Thursday, May 10, 2007

 

An Overwhelming Response

For his last meal on earth, Philip Workman requested that a vegetable pizza be delivered to Nashville's homeless. The Department of Corrections refused saying they were too focused on the execution procedures. But hundreds of normal people have stepped in and hundreds of pizzas were served last night to Nashville's homeless community in Philip Workman's name. The Tennessean had good coverage of the story and News Channel 5 did a wonderful piece (you can see the video here).

I find myself needing to comment on how much this story functions as an allegory for the death penalty in general. The state is so focused on carrying out an execution that it can't feed one hungry person. Check out the state troopers in the picture below taken at the vigil for Workman last night. And this isn't even all of them. The state can place all of these troopers there, but couldn't have one intern take a pizza down town? What do you think had a more positive impact on Tennessee, Philip Workman being killed, or the hundreds of homeless and hungry individuals who were fed last night? Think of all the homeless people that could have been fed with the more than $10,000 that it took to carry out Workman's execution last night. Think of how many homeless people could have been provided with housing, or the children that could have received better education, with the hundreds of thousands of dollars, probably millions of dollars, spent on the entire process of trying to kill Philip Workman? We need to see where our hearts (and wallets) are as a society, and realize that all the effort that the state puts in to exact vengeance is effort being taken away from caring for the people among us who need to be cared for.

Last night, the regular citizens of Tennessee stepped up and picked up where the state dropped the ball. And they did it in Philip Workman's name. That is a beautiful story. Thank you to everyone who found a sign of hope coming out of a death.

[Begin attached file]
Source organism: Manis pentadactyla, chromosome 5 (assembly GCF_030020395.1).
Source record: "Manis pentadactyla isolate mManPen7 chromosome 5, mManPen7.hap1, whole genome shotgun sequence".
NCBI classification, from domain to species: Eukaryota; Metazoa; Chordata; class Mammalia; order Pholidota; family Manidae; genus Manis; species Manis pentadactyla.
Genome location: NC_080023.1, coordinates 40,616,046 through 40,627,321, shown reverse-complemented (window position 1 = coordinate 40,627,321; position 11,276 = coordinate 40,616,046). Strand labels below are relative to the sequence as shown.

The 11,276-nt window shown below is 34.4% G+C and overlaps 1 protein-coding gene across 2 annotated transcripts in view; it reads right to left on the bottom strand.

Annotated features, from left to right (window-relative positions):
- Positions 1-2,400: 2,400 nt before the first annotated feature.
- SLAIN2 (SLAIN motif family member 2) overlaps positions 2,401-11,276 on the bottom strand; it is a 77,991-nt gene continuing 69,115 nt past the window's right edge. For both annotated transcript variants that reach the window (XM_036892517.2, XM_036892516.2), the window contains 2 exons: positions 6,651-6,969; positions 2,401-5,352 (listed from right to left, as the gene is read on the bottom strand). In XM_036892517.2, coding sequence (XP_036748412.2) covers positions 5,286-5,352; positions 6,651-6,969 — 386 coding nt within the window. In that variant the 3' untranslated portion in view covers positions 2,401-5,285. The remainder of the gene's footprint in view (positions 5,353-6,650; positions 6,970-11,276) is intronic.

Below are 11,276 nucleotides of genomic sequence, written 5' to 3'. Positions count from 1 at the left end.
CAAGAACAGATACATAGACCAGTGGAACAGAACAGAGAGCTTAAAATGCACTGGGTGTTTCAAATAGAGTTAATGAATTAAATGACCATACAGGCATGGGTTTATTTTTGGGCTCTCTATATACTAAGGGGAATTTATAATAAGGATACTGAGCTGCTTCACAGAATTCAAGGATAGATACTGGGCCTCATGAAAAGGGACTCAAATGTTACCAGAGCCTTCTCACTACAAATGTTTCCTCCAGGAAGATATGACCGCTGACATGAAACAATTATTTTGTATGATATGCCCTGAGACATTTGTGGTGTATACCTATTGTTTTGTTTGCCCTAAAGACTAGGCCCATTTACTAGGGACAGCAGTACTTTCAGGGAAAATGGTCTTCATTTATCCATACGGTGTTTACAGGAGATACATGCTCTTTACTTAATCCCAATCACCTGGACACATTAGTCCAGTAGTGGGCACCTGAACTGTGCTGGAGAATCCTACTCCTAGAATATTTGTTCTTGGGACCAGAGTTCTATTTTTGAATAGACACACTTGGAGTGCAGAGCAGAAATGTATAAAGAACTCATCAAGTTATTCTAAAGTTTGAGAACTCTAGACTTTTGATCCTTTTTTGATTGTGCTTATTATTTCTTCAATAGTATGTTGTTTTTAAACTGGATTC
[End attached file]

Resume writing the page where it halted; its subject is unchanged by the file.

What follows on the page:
Comments :
http://www.cnn.com/2007/US/05/09/execution.pizza/index.html

Here is a link on CNN to the story about how Philip's last meal request for a veggie pizza to be given to a homeless person stretched across the United States, touching many lives.
 
I am so touched. Not.

First of all, the prison system is not in the business of spending taxpayer money for stuff like that. So criticism of the prison employees is pretty silly.

Second of all, Workman's gesture was just a publicity stunt. Amazing how you guys get all aflutter about a killer. Wait until Mumia buys the farm . . . . .
 
I was going to post a response to the above comment, and then I realized that there's really nothing that needs to be said. I'll just stick to the original post's point that our state has spent hundreds of thousands, or even millions of dollars, to kill Philip Workman rather than feed the hungry, provide victims' services, or educate our children. And hope that less angry and more informed and thoughtful heads prevail.
 
I am scheduled to provide pizza to a group of 40 homeless through one of our organizations in Nashville. The thing that has really touched me about this issue is that Philip Workman left this world helping make so many aware of this plight of our homeless. Whether or not you are for or against the death penalty, no matter what your feelings are about Mr. Workman, the fact is that his last gesture of generosity made hundreds, if not thousands of American citizens aware of our homeless population. This one act did more than most people could do alone through years of advocacy. For that, I am grateful to Mr. Workman.
 
Dear Travelling Jesuit,

You wrote in your post that: '...Last night, the regular citizens of Tennessee stepped up and picked up where the state dropped the ball. And they did it in Philip Workman's name...'

Could this be a sign that the ordinary decent people of your state (and in your country) are beginning to see that capital punishment is state decreed homicide, and (even if he did commit the deed), it didn't amount to a cancelling out of Mr. Workman's crime - it was just another killing, that's all.
 
Traveling Jesuit, one thing that I am not is ill-informed, especially about the death penalty.

Yeah, the state has spent lots of money getting Workman dead. Justice sometimes costs. I do note, however, that we don't have to feed a cop-killer anymore (and please spare me the innocence argument--Workman was struggling with two cops, fired in rapid succession, and we're supposed to believe that he got one of them but immediately after the one cop got shot, some other cop shot Lt. Oliver.

I guess it's a good thing that a bunch of homeless people got some 'za. I myself, two days before Workman was executed, donated $1000 to a military charity.
 
I'm starting to wonder if anonymous isn't, naw it couldn't be,......Phil is that you?
Couldn't resist that one. The truth stands on its own. Folks with so much hate in their hearts need all the love we can give them. Someday the light will enter their dark hard hearts and they'll see the light.
 
And where is the global outcry...?

Joachim
 
Yeah, that's right--those of us who support capital punishment are haters who need light to come into our hearts. Spare me the drivel.
 
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